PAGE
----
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Moments of Clarity in Dementia; an Opportunity for New Research and Hope

Wednesday, July 24th, 2019

People living with advanced dementia can experience remarkable moments of spontaneous clarity near the end of their life. An interdisciplinary workgroup is calling for a closer examination into this unusual phenomenon, called terminal or paradoxical lucidity; proposing that it may give clues to there being a reversible component to this otherwise assumed irreversible, degenerative condition.

The group recently published an article outlining what is known and not known about paradoxical lucidity, the possible mechanisms by which it might occur, and the ethical and methodological considerations involved in such investigation. The review describes earlier work whereby most collected instances of this meaningful connection with the world occurred within the last one or two days of the individual’s life, and ranged from minutes to several days.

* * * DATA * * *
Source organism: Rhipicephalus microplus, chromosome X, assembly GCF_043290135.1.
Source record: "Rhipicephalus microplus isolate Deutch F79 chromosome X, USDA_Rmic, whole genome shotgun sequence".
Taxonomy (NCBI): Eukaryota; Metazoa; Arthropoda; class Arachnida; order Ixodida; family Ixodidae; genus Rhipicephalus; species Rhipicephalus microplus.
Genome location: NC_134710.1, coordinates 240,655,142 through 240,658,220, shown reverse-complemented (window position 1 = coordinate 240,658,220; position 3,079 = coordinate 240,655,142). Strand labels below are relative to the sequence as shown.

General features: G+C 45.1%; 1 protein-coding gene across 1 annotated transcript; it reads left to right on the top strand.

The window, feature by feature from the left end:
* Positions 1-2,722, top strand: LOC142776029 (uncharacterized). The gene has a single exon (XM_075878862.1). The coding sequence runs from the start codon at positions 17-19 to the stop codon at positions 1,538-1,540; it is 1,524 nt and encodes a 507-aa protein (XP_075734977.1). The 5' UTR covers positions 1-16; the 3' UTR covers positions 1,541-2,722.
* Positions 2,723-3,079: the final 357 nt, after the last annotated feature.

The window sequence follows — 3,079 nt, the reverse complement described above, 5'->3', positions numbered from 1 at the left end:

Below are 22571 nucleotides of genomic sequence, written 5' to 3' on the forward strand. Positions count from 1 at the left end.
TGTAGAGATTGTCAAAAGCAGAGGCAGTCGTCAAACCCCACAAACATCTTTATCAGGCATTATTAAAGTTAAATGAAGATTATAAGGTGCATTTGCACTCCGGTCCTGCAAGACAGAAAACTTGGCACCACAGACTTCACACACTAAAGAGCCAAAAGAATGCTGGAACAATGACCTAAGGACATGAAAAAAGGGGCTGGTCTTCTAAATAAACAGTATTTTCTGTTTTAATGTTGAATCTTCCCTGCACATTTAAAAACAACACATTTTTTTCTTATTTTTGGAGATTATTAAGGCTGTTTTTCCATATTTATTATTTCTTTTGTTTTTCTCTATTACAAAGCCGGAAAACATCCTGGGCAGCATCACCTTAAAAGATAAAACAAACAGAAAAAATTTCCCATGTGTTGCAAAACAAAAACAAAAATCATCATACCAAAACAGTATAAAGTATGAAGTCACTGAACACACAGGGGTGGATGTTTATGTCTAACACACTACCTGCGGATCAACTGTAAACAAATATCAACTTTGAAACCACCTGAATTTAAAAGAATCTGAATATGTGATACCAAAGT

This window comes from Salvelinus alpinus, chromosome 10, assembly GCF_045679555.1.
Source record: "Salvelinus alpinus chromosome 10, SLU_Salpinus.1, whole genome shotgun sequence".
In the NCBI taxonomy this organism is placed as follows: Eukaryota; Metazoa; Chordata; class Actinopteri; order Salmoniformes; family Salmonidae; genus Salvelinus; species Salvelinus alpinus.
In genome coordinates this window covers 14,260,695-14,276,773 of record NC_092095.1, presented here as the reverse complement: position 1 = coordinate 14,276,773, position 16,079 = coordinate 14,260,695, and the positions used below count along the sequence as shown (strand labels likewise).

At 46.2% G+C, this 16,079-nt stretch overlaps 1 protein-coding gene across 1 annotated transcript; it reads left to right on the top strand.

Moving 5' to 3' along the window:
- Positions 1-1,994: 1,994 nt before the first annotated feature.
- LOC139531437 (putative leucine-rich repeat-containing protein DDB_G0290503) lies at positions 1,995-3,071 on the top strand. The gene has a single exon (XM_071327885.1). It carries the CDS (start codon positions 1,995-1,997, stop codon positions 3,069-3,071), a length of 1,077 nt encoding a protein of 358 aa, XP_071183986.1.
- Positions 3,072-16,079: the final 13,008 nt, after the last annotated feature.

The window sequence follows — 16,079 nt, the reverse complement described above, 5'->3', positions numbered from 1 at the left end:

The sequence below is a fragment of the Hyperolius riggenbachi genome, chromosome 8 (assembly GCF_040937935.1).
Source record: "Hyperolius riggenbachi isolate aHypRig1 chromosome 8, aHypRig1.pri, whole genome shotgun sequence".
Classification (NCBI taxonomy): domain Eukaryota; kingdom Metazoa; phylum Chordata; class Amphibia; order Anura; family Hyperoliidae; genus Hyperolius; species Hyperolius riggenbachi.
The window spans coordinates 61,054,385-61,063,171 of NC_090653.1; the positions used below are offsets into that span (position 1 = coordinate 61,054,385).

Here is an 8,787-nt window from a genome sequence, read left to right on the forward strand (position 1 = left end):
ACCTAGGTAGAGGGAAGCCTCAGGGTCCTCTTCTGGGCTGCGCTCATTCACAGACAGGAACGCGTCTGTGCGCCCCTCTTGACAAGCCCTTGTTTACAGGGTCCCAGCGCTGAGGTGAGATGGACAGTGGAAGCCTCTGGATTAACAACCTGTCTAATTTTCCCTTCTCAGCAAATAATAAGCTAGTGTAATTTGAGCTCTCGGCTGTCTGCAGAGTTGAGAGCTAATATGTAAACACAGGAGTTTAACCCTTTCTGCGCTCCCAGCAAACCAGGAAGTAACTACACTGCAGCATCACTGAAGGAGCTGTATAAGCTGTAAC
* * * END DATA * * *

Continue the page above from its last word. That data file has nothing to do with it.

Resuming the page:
The researchers do not know what is behind this unexpected lucidity. They suggest that it could share elements of the neural activity seen in near death experiences during heart attacks. Else, observations of dying rats implicate that surges of electrical activity or neurotransmitter release in the brain might enable access to some sort of functional network configuration.

The authors acknowledged that studying paradoxical lucidity will be challenging because of the fleeting nature of the event, and that new technology and methods will need to be designed to capture it. The team recognise important ethical implications of the work, including the ability of the person with dementia to provide consent and an awareness that it might impact caregivers’ interactions with their loved one.

It is hoped that the data generated by such research might inform end-of-life opportunities for the person with the dementia and their family, as well as identify novel avenues for therapeutic intervention.

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The University of Sydney

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